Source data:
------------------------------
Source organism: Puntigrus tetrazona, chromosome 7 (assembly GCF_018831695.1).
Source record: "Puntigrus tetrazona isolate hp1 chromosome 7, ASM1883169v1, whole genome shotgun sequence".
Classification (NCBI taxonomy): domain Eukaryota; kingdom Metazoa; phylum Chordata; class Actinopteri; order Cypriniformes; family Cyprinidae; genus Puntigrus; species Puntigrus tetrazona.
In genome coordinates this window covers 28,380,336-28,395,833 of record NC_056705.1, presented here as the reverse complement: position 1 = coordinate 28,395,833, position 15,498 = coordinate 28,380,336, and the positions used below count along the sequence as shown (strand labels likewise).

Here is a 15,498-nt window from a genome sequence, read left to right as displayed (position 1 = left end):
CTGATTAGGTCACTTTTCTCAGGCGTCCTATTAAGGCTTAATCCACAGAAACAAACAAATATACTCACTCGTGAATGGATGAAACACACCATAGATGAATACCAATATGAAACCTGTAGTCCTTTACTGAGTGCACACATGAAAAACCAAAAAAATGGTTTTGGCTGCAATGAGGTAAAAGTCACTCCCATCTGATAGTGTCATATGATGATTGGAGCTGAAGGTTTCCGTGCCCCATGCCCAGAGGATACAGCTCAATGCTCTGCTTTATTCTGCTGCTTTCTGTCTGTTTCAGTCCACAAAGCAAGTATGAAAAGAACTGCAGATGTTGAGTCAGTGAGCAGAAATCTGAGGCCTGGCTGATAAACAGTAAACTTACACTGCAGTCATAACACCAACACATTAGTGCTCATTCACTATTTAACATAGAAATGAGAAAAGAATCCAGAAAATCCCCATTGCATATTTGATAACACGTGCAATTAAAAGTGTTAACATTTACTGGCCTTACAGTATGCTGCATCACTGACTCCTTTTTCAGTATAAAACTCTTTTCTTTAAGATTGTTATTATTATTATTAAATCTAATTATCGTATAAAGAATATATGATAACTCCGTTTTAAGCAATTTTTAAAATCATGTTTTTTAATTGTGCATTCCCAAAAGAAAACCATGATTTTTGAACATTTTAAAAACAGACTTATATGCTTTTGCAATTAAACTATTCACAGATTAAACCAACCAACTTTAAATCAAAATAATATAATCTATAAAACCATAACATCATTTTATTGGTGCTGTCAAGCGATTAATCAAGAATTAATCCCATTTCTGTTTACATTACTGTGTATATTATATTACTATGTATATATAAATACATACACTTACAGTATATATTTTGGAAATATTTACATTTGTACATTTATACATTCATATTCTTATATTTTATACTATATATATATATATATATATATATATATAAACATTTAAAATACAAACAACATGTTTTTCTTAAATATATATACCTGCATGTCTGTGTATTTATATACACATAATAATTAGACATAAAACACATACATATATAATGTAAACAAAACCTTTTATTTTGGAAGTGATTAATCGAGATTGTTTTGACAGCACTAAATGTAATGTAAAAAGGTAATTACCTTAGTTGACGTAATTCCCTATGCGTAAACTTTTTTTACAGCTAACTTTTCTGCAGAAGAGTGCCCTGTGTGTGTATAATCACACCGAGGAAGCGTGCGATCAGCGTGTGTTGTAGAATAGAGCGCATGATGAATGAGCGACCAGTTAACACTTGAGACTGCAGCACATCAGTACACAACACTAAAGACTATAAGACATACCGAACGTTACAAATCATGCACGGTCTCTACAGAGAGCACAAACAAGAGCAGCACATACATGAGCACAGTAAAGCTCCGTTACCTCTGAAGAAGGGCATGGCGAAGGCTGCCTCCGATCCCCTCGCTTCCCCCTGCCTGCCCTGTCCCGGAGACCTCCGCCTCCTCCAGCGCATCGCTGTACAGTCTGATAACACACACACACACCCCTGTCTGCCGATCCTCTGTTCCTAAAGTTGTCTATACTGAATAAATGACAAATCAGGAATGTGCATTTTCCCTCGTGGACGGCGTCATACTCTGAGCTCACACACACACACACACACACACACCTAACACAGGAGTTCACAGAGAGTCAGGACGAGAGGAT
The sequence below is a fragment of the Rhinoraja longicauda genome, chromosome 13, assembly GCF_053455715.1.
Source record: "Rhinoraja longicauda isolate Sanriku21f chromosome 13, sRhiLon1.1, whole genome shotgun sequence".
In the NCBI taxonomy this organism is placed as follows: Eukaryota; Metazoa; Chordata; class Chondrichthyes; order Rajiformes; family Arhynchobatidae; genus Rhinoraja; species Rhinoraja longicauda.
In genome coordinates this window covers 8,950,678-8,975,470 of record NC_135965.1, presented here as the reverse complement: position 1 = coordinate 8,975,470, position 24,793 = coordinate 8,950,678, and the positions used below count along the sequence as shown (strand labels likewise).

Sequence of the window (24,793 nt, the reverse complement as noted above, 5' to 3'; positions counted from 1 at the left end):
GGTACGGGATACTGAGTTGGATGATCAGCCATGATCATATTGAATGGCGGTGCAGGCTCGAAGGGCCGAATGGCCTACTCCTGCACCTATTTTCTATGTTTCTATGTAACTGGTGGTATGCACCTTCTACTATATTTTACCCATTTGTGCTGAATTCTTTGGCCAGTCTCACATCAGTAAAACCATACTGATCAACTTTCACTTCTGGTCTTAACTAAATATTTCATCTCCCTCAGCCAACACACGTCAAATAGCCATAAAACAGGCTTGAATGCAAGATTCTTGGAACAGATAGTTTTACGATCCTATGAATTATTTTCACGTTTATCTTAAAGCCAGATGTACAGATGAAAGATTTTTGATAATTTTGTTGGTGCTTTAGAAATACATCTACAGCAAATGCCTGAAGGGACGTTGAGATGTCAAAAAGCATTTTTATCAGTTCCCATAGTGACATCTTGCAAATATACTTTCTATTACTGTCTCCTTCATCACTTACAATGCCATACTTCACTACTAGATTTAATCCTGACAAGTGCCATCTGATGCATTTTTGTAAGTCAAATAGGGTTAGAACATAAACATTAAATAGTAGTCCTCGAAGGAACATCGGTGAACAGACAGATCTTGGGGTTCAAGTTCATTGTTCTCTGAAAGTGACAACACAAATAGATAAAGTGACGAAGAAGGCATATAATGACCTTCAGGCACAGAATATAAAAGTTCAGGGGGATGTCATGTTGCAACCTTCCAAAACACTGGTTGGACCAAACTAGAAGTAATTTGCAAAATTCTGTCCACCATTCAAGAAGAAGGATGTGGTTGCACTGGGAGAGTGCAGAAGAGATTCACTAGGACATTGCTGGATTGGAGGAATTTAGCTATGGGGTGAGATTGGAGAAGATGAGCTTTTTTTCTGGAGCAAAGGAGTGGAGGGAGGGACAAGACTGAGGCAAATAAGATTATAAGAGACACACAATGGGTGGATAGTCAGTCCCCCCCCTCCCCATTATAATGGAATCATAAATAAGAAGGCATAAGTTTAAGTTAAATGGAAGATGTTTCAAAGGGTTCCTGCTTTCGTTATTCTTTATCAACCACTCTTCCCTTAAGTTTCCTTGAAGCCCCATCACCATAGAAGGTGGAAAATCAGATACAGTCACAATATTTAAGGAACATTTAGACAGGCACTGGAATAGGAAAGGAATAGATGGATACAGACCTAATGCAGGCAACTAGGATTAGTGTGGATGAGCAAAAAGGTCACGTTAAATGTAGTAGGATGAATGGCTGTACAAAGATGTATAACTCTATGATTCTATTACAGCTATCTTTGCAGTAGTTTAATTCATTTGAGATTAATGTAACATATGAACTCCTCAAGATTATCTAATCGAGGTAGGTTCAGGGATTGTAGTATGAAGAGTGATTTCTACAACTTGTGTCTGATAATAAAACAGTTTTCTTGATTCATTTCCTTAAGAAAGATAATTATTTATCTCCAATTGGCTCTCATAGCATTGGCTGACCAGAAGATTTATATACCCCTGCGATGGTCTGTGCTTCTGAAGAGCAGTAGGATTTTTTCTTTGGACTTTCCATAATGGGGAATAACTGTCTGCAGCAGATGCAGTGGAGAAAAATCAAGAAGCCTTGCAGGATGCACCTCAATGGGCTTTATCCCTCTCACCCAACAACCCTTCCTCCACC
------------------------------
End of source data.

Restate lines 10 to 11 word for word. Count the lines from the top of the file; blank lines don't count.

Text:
In genome coordinates this window covers 8,950,678-8,975,470 of record NC_135965.1, presented here as the reverse complement: position 1 = coordinate 8,975,470, position 24,793 = coordinate 8,950,678, and the positions used below count along the sequence as shown (strand labels likewise).

Sequence of the window (24,793 nt, the reverse complement as noted above, 5' to 3'; positions counted from 1 at the left end):